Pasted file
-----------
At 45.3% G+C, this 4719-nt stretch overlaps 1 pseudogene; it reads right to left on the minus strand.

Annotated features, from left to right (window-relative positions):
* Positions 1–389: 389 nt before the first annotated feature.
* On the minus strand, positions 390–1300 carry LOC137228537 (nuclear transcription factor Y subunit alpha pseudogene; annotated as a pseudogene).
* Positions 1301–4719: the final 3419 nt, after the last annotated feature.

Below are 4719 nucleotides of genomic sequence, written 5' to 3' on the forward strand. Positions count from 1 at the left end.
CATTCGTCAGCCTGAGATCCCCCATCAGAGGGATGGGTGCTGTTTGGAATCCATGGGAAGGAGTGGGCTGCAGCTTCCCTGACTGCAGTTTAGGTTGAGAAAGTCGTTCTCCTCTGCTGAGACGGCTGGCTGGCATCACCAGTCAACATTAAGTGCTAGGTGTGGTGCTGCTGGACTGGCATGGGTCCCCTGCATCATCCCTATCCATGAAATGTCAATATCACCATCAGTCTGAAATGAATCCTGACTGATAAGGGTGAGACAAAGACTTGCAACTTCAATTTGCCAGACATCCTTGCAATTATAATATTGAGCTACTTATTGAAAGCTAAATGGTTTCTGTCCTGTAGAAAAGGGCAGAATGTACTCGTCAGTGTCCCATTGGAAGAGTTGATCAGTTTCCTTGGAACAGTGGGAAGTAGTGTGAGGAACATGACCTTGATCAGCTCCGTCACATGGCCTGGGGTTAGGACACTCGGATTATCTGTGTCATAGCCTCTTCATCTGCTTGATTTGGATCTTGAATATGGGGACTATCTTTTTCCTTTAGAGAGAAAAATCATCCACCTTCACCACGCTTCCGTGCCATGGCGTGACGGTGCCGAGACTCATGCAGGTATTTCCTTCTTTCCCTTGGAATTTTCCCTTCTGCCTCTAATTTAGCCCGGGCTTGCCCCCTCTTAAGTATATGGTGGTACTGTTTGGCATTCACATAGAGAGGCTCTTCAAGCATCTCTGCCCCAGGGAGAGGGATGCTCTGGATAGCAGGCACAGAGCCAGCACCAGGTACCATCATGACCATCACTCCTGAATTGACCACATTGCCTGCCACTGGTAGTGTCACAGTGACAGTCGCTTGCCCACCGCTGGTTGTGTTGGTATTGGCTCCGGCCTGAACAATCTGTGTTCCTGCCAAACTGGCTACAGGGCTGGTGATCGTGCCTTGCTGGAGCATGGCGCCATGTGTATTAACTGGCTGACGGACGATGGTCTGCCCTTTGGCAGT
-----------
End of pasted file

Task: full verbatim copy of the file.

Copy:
At 45.3% G+C, this 4719-nt stretch overlaps 1 pseudogene; it reads right to left on the minus strand.

Annotated features, from left to right (window-relative positions):
* Positions 1–389: 389 nt before the first annotated feature.
* On the minus strand, positions 390–1300 carry LOC137228537 (nuclear transcription factor Y subunit alpha pseudogene; annotated as a pseudogene).
* Positions 1301–4719: the final 3419 nt, after the last annotated feature.

Below are 4719 nucleotides of genomic sequence, written 5' to 3' on the forward strand. Positions count from 1 at the left end.
CATTCGTCAGCCTGAGATCCCCCATCAGAGGGATGGGTGCTGTTTGGAATCCATGGGAAGGAGTGGGCTGCAGCTTCCCTGACTGCAGTTTAGGTTGAGAAAGTCGTTCTCCTCTGCTGAGACGGCTGGCTGGCATCACCAGTCAACATTAAGTGCTAGGTGTGGTGCTGCTGGACTGGCATGGGTCCCCTGCATCATCCCTATCCATGAAATGTCAATATCACCATCAGTCTGAAATGAATCCTGACTGATAAGGGTGAGACAAAGACTTGCAACTTCAATTTGCCAGACATCCTTGCAATTATAATATTGAGCTACTTATTGAAAGCTAAATGGTTTCTGTCCTGTAGAAAAGGGCAGAATGTACTCGTCAGTGTCCCATTGGAAGAGTTGATCAGTTTCCTTGGAACAGTGGGAAGTAGTGTGAGGAACATGACCTTGATCAGCTCCGTCACATGGCCTGGGGTTAGGACACTCGGATTATCTGTGTCATAGCCTCTTCATCTGCTTGATTTGGATCTTGAATATGGGGACTATCTTTTTCCTTTAGAGAGAAAAATCATCCACCTTCACCACGCTTCCGTGCCATGGCGTGACGGTGCCGAGACTCATGCAGGTATTTCCTTCTTTCCCTTGGAATTTTCCCTTCTGCCTCTAATTTAGCCCGGGCTTGCCCCCTCTTAAGTATATGGTGGTACTGTTTGGCATTCACATAGAGAGGCTCTTCAAGCATCTCTGCCCCAGGGAGAGGGATGCTCTGGATAGCAGGCACAGAGCCAGCACCAGGTACCATCATGACCATCACTCCTGAATTGACCACATTGCCTGCCACTGGTAGTGTCACAGTGACAGTCGCTTGCCCACCGCTGGTTGTGTTGGTATTGGCTCCGGCCTGAACAATCTGTGTTCCTGCCAAACTGGCTACAGGGCTGGTGATCGTGCCTTGCTGGAGCATGGCGCCATGTGTATTAACTGGCTGACGGACGATGGTCTGCCCTTTGGCAGT